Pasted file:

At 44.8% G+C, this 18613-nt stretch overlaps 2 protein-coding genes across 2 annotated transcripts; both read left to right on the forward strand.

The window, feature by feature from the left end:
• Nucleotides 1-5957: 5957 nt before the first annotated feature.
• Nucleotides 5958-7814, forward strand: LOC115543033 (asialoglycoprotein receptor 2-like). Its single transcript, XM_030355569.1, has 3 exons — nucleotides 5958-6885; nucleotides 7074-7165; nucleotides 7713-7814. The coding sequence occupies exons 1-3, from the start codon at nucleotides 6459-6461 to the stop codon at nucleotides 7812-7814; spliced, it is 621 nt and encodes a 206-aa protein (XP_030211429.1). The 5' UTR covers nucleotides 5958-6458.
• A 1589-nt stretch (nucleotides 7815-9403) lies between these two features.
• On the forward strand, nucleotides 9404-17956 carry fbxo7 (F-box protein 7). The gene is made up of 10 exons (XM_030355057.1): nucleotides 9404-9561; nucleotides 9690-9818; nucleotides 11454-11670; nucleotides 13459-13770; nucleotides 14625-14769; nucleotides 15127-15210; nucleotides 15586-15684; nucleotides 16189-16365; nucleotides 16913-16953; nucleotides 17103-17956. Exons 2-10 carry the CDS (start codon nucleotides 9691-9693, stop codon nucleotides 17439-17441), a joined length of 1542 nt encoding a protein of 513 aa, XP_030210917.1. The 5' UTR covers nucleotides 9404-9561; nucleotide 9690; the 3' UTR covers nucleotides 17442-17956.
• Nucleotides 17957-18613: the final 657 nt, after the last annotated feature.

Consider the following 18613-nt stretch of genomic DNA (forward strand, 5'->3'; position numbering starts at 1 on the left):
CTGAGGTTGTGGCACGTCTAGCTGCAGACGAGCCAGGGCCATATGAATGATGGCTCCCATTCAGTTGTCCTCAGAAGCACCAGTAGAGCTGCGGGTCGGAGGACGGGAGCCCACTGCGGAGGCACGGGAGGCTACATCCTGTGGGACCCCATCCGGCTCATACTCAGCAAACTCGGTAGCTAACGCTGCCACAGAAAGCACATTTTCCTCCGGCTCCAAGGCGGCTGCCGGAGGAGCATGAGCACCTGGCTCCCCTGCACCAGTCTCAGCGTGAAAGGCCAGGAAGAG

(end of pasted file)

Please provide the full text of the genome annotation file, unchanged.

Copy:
At 44.8% G+C, this 18613-nt stretch overlaps 2 protein-coding genes across 2 annotated transcripts; both read left to right on the forward strand.

The window, feature by feature from the left end:
• Nucleotides 1-5957: 5957 nt before the first annotated feature.
• Nucleotides 5958-7814, forward strand: LOC115543033 (asialoglycoprotein receptor 2-like). Its single transcript, XM_030355569.1, has 3 exons — nucleotides 5958-6885; nucleotides 7074-7165; nucleotides 7713-7814. The coding sequence occupies exons 1-3, from the start codon at nucleotides 6459-6461 to the stop codon at nucleotides 7812-7814; spliced, it is 621 nt and encodes a 206-aa protein (XP_030211429.1). The 5' UTR covers nucleotides 5958-6458.
• A 1589-nt stretch (nucleotides 7815-9403) lies between these two features.
• On the forward strand, nucleotides 9404-17956 carry fbxo7 (F-box protein 7). The gene is made up of 10 exons (XM_030355057.1): nucleotides 9404-9561; nucleotides 9690-9818; nucleotides 11454-11670; nucleotides 13459-13770; nucleotides 14625-14769; nucleotides 15127-15210; nucleotides 15586-15684; nucleotides 16189-16365; nucleotides 16913-16953; nucleotides 17103-17956. Exons 2-10 carry the CDS (start codon nucleotides 9691-9693, stop codon nucleotides 17439-17441), a joined length of 1542 nt encoding a protein of 513 aa, XP_030210917.1. The 5' UTR covers nucleotides 9404-9561; nucleotide 9690; the 3' UTR covers nucleotides 17442-17956.
• Nucleotides 17957-18613: the final 657 nt, after the last annotated feature.

Consider the following 18613-nt stretch of genomic DNA (forward strand, 5'->3'; position numbering starts at 1 on the left):
CTGAGGTTGTGGCACGTCTAGCTGCAGACGAGCCAGGGCCATATGAATGATGGCTCCCATTCAGTTGTCCTCAGAAGCACCAGTAGAGCTGCGGGTCGGAGGACGGGAGCCCACTGCGGAGGCACGGGAGGCTACATCCTGTGGGACCCCATCCGGCTCATACTCAGCAAACTCGGTAGCTAACGCTGCCACAGAAAGCACATTTTCCTCCGGCTCCAAGGCGGCTGCCGGAGGAGCATGAGCACCTGGCTCCCCTGCACCAGTCTCAGCGTGAAAGGCCAGGAAGAG